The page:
Tips to Streamline Your Voicemail
Voicemail. It is all around us. Use these three easy tips to
spend less time jumping thr...
the call.
----- Note --------
Some people always get a call back regardless. You know who the
people in your circle would ...
The potential downside to K7.net is your phone does not ring
directly. That is a bonus to me as I prefer to return calls a...
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Tips To Streamline Your Voicemail

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Tips To Streamline Your Voicemail

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Tips To Streamline Your Voicemail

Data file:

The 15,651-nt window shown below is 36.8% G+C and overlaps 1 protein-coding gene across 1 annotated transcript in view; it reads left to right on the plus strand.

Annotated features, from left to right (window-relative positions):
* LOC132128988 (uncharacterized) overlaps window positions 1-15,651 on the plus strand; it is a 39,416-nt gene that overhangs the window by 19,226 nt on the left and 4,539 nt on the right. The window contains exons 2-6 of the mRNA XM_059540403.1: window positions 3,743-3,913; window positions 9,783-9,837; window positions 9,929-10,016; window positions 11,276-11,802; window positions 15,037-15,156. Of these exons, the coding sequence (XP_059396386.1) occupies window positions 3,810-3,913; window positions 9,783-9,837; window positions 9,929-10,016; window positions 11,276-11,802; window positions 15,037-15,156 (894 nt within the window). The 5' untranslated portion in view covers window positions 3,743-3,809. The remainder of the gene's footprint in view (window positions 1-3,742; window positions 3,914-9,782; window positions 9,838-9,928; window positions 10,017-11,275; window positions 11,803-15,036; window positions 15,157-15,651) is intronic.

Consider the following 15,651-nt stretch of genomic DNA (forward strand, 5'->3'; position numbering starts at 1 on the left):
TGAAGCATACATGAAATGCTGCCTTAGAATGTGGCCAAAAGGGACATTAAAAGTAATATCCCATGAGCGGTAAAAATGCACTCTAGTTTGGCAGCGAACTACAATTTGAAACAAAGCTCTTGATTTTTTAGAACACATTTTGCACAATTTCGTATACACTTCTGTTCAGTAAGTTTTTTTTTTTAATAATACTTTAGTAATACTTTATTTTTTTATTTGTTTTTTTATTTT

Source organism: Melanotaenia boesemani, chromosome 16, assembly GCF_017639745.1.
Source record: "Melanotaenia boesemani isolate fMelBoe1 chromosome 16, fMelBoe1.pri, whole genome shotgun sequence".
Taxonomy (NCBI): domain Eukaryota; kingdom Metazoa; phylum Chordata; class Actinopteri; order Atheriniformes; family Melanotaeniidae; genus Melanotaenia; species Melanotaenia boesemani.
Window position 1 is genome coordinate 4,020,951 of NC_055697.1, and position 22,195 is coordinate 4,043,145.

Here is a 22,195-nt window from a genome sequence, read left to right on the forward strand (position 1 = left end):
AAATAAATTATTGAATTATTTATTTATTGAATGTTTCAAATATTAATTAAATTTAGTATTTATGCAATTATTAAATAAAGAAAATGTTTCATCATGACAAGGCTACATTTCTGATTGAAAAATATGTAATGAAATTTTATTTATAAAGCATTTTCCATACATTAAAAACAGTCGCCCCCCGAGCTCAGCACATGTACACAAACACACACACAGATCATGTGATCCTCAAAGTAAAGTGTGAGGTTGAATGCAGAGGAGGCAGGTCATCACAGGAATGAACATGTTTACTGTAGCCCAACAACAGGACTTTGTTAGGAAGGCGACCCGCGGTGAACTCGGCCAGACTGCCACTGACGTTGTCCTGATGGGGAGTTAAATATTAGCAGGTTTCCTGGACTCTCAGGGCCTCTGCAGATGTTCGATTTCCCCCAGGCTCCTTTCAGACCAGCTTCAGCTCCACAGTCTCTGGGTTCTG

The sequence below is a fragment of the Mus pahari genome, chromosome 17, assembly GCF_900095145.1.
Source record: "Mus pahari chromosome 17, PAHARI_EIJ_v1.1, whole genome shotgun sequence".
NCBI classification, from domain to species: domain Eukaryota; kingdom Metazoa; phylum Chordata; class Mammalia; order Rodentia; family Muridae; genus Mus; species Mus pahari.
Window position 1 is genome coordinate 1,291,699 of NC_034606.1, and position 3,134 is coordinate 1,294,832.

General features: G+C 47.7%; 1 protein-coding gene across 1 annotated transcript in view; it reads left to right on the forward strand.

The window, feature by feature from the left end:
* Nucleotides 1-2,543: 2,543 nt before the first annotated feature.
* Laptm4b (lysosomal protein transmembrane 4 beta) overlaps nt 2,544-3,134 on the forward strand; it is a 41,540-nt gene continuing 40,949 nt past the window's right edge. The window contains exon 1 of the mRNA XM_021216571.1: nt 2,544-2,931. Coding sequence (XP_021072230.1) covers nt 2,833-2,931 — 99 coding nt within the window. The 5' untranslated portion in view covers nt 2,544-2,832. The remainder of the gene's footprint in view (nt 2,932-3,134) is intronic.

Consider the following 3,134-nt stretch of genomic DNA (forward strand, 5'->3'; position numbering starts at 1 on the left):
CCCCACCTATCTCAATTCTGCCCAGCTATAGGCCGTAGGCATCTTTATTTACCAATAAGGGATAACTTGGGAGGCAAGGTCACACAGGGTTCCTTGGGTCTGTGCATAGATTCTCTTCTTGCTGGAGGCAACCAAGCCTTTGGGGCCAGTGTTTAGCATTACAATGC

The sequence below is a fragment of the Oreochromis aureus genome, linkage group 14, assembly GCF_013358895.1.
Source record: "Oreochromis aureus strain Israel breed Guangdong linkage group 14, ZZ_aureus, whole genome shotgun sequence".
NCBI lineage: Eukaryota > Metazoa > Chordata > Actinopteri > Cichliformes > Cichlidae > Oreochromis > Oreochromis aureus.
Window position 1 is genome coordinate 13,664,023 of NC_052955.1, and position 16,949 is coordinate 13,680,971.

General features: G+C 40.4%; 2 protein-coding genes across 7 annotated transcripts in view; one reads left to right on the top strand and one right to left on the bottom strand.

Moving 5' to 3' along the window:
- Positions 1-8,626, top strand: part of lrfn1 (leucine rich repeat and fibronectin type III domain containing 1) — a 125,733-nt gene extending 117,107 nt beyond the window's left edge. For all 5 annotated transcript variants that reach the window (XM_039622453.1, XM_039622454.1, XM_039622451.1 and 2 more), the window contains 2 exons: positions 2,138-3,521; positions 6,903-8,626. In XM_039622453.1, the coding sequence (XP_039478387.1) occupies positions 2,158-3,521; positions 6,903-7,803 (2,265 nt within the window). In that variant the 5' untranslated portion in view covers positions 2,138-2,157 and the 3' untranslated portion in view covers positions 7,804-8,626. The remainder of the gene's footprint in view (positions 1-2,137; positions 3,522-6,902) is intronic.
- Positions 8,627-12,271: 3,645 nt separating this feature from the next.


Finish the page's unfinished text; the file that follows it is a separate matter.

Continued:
1. 1. Tips to Streamline Your Voicemail Voicemail. It is all around us. Use these three easy tips to spend less time jumping through voicemail hoops. Some simple changes to the way you use your voicemail can bring big time savings and increase your information flow. First I use the same plan with voicemail that I do with my email. In Tame Your Email I recommend you only check your email three times a day. For me that is morning, noon, and afternoon. I actually check my personal email at night also. But for work use the three I just described. I put voicemail on the same schedule. Only check it three times a day. ----- Note ----- If you are checking your work email/voicemail do the final check at least an hour before you leave. Why? If something has cropped up that needs your attention before leaving for the day you still have time to handle it. If you wait, you may find yourself staying late at the last minute. ----------------- To make checking messages easy to remember I put both my email and my voicemail into a scheduler on my computer. Windows, Macintosh, and Linux operating systems all have built in schedulers. Simply set them to launch your email application at predetermined times. Then get in the habit of waiting for the scheduler to fire off before you check your email. For voicemail set your scheduler to pop up a little message window saying "Check your voicemail!" Simple and easy. If you scheduler does not have a way to pop up a message simply set an appointment with an alarm in your calendar or PIM. Set it to go every day you will be checking your messages. Second - encourage others to leave good messages You know what I mean. You call someone and ask them to call you with the details of something. They call get your voicemail and all they say is "Call me." Why they didn't leave the details you asked for is one of those mysteries of modern communication. How do you solve this? In your outgoing voicemail message tell your callers to leave a detailed message. In the past I have used a phrase like "don't play phone tag - leave a detailed message so we can keep this moving forward." At times I have also stated that without a detailed message I will not return